Patients' lives are changed when psychiatrists prescribe certain antipsychotic medicines. Antipsychotic medicines usually have a number of side effects that are very unpleasant. Typical antipsychotics, which were the first generation of this class, changed the way we look at mental illness and helped millions of schizophrenics to get back lives that were often lost in the midst of hallucinations and delusions.
While change lives they certainly did, antipsychotic medicines such as clozapine had a number of side effects. For instance, involuntary repetitive body movements (tardive dyskinesia) affected many people. Other than tardive dyskinesia, lowered life expectancy, weight gain, sexual dysfunction, tremors and diabetes have been experienced by people who used first generation antipsychotics.
The FDA approved olanzapine (Zyprexa) in 1996 to treat manifestations of psychotic disorders and since then the drug has been the cornerstone of Eli Lilly's competitive advantages in the psychotic drug market. Olanzapine had lesser side effects when compared with previous antipsychotic medicines. Of course, every psychotropic drug comes with its share of side effects but when the benefits outweigh the risks, we must go ahead and start using these drugs. Atypical antipsychotics like Olanzapine are prescribed to treat a number of psychiatric conditions that include schizophrenia, delusional disorders, treatment resistant depression and anxiety disorders. However, its most pronounced effect is seen among schizophrenic patients.
Olanzapine as a drug has helped psychotic patients and their families to live lives that are fulfilling. In fact, even treatment resistant depressive patients at the clinic where I intern show much progress when they are offered psychotherapy along with Olanzapine. I have noticed that psychotherapy alone does very little to patients who are diagnosed with treatment resistant depression. When psychotherapy is combined with antidepressants or olanzapine, patients display much progress towards health. Thanks to olanzapine, many people have returned to work, to college, to relationships and to life itself.
Eli Lilly (LLY) had the sole rights to sell Zyprexa until 2011 when it became a generic drug. Crudely put, Zyprexa earned more money to Eli Lilly than any of its other drugs and when it went generic, the company did face a lot of setbacks. Analysts expected Eli Lilly to perform unsatisfactorily in the first quarter. Nevertheless, when it posted its earnings a few weeks ago, it beat all the estimates and raised its EPS guidance for the rest of 2012. Net income of Eli Lilly fell by 4% to $1.03 billion, which can be attributed to the loss of Zyprexa.
Nevertheless, Eli Lilly has Cymbalta under its belt, which is one of the most frequently prescribed antidepressants at the moment. In fact, Cymbalta helped Eli Lilly raise its revenues by 23% to $1.11 billion. Cancer drug Alimta performed well too, which assures stockholders that 2012 is not going to be such a bad year after all. In fact, Eli Lilly is doing better than its competitors in pharmaceutical industry. Though Pfizer (PFE) achieved a 4 year high of $23, the company has mostly remained stagnant in terms of newer drugs.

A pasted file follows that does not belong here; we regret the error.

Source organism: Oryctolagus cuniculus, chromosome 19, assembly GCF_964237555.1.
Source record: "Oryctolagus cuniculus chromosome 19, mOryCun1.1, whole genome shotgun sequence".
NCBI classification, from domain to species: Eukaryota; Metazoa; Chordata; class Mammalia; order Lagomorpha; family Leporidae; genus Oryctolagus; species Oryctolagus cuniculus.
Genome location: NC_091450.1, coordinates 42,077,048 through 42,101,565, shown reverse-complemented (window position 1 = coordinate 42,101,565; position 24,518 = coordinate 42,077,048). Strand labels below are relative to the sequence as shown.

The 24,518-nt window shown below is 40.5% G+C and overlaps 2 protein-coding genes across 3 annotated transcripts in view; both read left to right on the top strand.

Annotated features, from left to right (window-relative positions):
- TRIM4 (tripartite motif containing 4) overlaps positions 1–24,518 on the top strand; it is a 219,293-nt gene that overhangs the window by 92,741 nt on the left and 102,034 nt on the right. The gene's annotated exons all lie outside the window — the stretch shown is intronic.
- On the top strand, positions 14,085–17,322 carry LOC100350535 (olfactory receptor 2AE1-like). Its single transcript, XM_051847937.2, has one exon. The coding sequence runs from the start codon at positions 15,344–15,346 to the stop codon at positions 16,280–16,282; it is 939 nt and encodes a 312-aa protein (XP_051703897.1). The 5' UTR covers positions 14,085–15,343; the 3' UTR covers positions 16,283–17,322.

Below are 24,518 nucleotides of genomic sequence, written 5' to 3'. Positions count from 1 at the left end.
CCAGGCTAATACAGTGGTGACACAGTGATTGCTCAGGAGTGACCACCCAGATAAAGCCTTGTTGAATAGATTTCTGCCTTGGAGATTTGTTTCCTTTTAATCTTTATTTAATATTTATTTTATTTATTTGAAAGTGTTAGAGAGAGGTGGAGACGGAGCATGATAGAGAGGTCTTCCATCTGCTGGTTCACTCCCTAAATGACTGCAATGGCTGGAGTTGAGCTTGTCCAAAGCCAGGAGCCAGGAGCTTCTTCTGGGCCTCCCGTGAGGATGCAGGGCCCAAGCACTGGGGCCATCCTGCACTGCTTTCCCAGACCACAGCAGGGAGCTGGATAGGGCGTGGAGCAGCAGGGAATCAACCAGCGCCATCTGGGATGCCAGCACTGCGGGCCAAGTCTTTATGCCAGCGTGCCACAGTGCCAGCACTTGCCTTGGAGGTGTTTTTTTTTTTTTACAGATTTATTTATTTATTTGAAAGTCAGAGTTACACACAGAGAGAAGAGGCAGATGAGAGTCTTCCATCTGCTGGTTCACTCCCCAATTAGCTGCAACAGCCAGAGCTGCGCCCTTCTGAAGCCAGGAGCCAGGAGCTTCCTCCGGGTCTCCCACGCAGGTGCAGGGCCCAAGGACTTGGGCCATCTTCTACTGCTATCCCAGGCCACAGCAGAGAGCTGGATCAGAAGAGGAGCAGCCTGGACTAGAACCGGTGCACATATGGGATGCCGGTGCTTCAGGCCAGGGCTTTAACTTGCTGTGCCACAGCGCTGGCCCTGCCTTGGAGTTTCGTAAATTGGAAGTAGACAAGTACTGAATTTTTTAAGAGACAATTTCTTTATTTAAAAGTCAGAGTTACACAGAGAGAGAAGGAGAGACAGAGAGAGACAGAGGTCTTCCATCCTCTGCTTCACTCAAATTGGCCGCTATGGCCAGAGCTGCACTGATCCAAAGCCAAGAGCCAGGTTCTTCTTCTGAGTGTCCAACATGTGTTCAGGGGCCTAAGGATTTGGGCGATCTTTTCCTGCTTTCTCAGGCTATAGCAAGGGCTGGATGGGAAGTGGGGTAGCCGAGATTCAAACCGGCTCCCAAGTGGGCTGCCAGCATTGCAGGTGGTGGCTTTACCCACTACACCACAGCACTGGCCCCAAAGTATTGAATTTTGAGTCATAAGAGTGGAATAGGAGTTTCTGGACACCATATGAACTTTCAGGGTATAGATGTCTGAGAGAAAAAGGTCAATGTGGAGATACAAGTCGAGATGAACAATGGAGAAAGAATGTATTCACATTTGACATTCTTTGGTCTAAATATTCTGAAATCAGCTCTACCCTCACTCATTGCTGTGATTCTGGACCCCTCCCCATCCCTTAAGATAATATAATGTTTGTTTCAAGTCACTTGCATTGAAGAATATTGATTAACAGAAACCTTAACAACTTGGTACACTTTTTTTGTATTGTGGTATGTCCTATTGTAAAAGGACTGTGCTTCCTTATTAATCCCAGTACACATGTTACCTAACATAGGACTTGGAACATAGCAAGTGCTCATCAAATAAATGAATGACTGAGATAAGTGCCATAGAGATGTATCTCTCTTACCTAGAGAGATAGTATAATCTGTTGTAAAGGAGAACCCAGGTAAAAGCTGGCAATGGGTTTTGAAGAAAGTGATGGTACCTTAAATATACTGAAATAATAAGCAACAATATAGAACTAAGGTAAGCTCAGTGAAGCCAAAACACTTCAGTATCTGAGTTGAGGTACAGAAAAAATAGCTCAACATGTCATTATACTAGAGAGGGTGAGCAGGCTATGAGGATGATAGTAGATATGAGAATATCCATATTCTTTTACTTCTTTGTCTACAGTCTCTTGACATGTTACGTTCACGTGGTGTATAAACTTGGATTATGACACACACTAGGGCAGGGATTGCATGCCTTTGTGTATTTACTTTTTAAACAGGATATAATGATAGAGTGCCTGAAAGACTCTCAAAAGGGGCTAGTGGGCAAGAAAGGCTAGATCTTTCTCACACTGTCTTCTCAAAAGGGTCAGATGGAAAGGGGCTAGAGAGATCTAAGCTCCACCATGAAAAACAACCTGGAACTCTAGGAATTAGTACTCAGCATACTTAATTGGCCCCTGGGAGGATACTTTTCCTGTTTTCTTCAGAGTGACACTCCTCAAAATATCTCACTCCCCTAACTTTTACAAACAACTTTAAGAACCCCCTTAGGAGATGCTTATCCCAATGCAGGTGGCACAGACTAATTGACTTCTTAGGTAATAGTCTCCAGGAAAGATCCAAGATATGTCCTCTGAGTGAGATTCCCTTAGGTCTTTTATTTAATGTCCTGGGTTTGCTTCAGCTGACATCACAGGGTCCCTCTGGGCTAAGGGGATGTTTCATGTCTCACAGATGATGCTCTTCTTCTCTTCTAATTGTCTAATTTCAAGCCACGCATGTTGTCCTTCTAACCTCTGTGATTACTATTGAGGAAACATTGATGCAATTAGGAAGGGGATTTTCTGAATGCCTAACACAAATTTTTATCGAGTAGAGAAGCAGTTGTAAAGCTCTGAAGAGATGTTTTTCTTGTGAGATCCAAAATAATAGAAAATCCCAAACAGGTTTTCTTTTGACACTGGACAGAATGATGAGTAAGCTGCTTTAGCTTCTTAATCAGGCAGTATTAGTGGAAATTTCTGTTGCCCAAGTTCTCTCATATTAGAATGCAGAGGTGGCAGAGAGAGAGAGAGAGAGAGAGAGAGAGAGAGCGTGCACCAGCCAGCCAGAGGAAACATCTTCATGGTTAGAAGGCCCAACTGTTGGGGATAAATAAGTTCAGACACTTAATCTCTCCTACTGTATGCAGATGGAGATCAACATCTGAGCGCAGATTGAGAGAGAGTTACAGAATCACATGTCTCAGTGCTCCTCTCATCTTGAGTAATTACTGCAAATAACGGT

On the other hand, Eli Lilly has more psychiatric drugs under its belt which will ultimately help it to generate revenue. Psychiatric prescriptions are being written more often too, and with that in mind I know of GPs and family physicians who prescribe psychiatric drugs themselves. While that is not something that is very correct, we may on the other hand expect better sales in terms of antidepressants and antipsychotic medicines.
If we have to speculate about Eli Lilly's future, the company is not only doing good but has also exceeded analysts' expectations when they announced their earnings. Of course, when a drug that has been earning a company money goes generic, it does hurt its revenue. In Eli Lilly's case, the earnings came down by 4% because of Zyprexa going generic. What we must bear in mind is that every drug that is patented has a protection period of about 20 years. However, many years are lost during clinical trials and the effective period only lasts for 7 to 12 years. In Zyprexa's case, the patent expired and Olanzapine is now generic. It is a drug's natural cycle which pharmaceutical companies take into account while planning for the future. With that in mind, every pharmaceutical company will one day have to lose rights over its top selling drug.
While Johnson & Johnson (JNJ) has been given a good rating by Goldman Sachs and Citigroup, it continues to face legal hurdles because of recent recalls of artificial hips. In fact, this particular issue attracted more than 6,000 lawsuits from patients. Johnson & Johnson has also faced quality issues that have led the company to recall millions of strips of Benadryl, Motrin and Tylenol. Bristol-Myers Squibb (BMY) on the other hand Bristol-Myers Squibb's silence about its hepatitis C drug nucleoside polymerase inhibitor has caused much concern in the industry. New data still has not been made available, fueling suspicions about the company. Merck (MRK) is probably the only company that may offer competition to Eli Lilly in the next few months, as JP Morgan Chase (JPM) rated it overweight recently.
Eli Lilly is doing very well when it comes to other drugs and in the next few months, I can expect it to consolidate its existing market in psychotropic prescriptions. Its top 2 drugs Cymbalta and the cancer treatment drug Alimta are very important and are prescribed regularly by psychiatrists and physicians worldwide. While the last few months may have seen sales dropping, Eli Lilly has little to worry considering its strengths in other drugs and a general positive image that the company has earned for itself. If you own Eli Lilly stock, there is nothing that you need to worry about and in fact, you may expect a stable year ahead.